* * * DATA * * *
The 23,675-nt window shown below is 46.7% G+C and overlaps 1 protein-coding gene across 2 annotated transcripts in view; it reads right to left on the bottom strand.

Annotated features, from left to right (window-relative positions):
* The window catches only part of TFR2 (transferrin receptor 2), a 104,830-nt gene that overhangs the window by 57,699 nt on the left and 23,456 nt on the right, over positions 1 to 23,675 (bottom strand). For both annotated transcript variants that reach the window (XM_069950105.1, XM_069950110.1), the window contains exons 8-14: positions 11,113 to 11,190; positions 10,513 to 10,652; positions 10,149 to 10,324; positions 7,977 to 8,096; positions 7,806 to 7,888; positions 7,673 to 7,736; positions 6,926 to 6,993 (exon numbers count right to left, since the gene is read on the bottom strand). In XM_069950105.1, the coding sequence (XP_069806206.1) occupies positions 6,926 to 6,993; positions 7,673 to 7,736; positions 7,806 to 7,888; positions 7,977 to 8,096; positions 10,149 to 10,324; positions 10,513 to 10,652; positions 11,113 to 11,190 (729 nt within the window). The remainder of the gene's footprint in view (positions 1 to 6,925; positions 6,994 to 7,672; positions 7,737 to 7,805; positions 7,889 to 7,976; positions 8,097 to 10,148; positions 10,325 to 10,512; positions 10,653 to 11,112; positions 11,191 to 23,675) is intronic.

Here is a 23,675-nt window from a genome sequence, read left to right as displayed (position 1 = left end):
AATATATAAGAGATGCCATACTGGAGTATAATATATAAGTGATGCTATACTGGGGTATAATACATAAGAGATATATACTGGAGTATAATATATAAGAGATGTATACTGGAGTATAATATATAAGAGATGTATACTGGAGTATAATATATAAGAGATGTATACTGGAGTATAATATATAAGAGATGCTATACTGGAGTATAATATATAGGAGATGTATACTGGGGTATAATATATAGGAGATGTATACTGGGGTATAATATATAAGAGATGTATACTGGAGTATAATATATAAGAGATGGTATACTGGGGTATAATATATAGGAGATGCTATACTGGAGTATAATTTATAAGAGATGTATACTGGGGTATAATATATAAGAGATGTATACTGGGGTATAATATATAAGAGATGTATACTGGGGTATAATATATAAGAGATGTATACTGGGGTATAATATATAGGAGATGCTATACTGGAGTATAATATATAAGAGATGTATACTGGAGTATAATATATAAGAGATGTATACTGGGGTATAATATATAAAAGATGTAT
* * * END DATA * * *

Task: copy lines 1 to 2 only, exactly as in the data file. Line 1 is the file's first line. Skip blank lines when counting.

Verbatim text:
The 23,675-nt window shown below is 46.7% G+C and overlaps 1 protein-coding gene across 2 annotated transcripts in view; it reads right to left on the bottom strand.

Annotated features, from left to right (window-relative positions):